Pointing out that most anti-Olympics campaigns come to an end when the five-ring circus leaves town, London-based anti-Olympics organizer Julian Cheyne asked whether Hangorin no Kai had drawn lessons from previous campaigns and whether they would continue their struggle after the Tokyo Games wrapped up. Sudo replied: “By knowing the situation of what happened in past Olympics, we’re able to understand and be prepared to fight the Olympics. So connections to the previous sites are really helpful. We’re hoping that at least up until the Los Angeles Olympics we will keep fighting in support.” Yoshida piped up to add that they hoped to stop the Olympics entirely before the 2028 LA Games.
An anti-Olympics organizer from Seoul, Morae River, asked about public opinion regarding the Tokyo Games given covid-19. Ichimura said that postponement, rather than cancellation, was a “worst-case scenario” from Hangorin no Kai’s perspective, drawing out the damage inflicted on their city and country. That said, she acknowledged, the public clamor for cancelling the Games has never been greater in Japan.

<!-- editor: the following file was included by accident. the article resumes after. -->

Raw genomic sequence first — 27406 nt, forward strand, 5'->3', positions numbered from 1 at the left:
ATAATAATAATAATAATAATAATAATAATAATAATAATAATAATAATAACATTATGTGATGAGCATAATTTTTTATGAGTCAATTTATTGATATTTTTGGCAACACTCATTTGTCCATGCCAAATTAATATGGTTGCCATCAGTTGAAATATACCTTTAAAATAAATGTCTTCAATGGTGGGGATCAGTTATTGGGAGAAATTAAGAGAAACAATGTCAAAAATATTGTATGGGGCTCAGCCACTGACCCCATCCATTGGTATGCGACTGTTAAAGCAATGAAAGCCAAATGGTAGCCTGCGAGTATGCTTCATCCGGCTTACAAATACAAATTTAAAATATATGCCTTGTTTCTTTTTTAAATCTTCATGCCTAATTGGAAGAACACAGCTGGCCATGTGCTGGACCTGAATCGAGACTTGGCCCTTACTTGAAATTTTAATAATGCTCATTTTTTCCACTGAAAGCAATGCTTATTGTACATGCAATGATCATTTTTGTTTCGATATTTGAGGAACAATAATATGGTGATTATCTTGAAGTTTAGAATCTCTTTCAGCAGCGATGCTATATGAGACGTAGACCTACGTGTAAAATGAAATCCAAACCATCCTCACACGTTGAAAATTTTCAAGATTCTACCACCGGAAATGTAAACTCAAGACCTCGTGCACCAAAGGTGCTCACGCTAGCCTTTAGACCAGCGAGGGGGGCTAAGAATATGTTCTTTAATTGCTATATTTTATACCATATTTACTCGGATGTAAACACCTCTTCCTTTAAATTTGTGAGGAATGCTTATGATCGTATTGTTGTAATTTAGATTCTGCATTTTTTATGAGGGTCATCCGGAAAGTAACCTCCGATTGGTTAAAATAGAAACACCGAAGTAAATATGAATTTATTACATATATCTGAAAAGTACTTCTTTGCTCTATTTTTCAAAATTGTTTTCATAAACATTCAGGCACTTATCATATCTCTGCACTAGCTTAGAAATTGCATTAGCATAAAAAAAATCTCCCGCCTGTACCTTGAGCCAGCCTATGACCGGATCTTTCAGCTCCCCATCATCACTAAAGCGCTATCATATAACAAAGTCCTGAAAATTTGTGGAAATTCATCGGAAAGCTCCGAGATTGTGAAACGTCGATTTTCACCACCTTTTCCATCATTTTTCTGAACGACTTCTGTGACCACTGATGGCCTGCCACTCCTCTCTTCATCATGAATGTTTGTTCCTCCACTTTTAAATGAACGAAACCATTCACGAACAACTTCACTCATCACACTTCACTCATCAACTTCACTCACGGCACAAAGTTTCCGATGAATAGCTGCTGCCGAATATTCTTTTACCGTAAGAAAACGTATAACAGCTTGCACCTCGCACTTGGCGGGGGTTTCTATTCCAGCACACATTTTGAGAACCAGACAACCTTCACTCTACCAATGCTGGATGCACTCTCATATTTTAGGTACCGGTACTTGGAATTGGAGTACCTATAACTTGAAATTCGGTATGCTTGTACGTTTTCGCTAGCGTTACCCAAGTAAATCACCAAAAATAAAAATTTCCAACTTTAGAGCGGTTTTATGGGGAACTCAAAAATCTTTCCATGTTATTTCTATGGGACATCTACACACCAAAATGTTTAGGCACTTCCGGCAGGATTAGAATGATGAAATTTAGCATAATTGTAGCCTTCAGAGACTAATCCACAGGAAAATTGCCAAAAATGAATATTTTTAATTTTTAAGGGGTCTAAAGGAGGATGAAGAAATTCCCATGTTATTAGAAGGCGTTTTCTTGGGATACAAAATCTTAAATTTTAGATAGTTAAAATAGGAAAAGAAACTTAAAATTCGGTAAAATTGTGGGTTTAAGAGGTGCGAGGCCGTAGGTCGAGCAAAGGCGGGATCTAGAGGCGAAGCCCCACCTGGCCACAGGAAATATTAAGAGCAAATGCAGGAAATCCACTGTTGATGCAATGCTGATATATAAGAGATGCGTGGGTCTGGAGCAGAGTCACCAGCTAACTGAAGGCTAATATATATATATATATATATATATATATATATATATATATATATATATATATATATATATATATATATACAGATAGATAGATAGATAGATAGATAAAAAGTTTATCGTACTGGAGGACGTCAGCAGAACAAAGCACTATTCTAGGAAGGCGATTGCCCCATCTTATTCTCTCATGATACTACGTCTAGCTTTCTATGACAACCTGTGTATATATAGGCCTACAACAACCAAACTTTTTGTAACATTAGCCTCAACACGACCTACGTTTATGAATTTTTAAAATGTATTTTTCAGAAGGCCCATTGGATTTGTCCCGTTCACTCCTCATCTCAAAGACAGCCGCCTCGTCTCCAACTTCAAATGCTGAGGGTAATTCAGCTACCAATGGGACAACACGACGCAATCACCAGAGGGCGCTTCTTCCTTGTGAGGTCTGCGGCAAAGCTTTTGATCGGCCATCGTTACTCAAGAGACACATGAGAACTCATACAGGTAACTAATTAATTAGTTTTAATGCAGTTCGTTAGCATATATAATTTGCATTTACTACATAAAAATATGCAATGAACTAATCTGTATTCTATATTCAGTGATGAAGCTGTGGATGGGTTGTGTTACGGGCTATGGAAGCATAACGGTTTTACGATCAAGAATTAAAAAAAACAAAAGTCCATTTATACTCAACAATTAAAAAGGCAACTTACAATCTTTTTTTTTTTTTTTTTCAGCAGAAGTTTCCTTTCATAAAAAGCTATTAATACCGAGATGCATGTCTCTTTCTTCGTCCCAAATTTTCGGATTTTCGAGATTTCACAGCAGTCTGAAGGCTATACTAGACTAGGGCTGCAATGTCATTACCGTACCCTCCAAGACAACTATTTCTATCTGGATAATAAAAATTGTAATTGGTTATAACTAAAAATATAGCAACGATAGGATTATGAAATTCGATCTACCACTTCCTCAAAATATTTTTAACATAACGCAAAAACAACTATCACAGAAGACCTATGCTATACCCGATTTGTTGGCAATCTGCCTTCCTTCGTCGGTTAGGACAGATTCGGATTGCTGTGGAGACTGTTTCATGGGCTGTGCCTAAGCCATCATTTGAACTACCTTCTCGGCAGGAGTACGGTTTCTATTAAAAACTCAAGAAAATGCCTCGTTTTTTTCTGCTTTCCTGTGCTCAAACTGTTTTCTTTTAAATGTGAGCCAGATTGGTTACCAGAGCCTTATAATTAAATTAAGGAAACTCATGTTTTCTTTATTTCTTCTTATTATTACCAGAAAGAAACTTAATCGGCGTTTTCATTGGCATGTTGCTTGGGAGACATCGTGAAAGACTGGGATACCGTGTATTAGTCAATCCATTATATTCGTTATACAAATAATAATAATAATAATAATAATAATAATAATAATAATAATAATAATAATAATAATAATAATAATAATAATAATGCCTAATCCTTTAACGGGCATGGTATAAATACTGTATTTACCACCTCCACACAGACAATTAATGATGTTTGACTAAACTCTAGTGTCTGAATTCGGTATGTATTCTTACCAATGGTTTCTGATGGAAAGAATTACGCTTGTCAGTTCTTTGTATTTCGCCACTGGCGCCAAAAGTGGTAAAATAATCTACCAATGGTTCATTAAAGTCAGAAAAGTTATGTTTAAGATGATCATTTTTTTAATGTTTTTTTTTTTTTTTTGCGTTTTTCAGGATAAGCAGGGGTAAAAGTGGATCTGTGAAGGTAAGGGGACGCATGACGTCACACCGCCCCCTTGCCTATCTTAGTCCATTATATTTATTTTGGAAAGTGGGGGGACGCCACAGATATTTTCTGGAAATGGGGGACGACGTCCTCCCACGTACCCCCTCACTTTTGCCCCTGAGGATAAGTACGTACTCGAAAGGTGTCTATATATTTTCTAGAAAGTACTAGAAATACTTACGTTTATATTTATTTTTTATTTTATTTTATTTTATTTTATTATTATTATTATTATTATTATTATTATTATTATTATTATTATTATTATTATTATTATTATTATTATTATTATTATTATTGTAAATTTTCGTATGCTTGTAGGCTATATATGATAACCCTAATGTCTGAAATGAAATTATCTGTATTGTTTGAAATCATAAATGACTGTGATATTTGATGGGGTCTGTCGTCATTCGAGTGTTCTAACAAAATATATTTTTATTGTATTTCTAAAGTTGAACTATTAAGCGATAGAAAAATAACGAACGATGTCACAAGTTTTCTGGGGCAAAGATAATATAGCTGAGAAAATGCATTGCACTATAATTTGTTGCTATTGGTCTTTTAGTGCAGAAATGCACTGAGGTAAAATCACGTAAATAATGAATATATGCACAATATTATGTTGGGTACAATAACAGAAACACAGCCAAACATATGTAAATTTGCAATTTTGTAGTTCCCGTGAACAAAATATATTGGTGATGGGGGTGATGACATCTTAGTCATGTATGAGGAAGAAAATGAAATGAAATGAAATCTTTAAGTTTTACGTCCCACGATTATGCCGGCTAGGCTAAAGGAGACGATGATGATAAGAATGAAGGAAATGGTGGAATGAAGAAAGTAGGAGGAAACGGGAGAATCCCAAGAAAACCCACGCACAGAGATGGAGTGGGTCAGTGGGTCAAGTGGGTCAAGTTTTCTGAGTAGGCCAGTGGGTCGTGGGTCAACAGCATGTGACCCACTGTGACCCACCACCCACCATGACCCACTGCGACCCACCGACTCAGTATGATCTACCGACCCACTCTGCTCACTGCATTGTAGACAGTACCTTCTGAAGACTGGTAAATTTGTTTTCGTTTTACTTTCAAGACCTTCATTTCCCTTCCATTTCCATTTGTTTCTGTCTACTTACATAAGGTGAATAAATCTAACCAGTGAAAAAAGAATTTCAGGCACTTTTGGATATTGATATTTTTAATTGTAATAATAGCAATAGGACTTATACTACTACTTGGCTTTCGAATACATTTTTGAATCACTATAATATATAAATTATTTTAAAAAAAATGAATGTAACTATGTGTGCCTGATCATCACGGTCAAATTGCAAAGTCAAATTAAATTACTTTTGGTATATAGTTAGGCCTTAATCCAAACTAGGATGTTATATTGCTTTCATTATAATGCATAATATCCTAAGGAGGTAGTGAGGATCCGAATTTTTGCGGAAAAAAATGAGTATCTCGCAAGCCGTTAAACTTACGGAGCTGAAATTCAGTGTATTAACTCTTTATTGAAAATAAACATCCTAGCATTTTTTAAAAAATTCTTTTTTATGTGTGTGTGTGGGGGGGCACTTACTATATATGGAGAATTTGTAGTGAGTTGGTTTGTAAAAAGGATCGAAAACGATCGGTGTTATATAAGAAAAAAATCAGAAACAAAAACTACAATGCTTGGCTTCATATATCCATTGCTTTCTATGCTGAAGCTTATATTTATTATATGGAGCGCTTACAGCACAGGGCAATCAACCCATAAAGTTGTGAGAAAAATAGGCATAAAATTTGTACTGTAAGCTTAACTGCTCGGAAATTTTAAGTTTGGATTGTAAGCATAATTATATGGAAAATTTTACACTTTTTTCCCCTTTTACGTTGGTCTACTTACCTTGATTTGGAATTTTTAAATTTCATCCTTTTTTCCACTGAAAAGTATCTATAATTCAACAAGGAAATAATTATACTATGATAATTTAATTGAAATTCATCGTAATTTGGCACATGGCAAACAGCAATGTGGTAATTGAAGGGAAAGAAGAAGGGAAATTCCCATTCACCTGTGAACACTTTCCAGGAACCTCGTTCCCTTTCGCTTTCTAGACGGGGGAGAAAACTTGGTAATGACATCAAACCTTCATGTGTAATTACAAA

Perhaps, she added, there was another silver lining to the pandemic. “Today it’s amazing how we are connected worldwide” for the transnational teach-in. “Maybe this is an upside of the pandemic.”
The transnational teach-in series continues this Saturday, June 13, 6pm (PST), with a discussion on environmental destruction for the Pyeongchang 2018 Olympics, led by the Anti Pyeongchang Olympics Alliance. Email firstname.lastname@example.org to RSVP.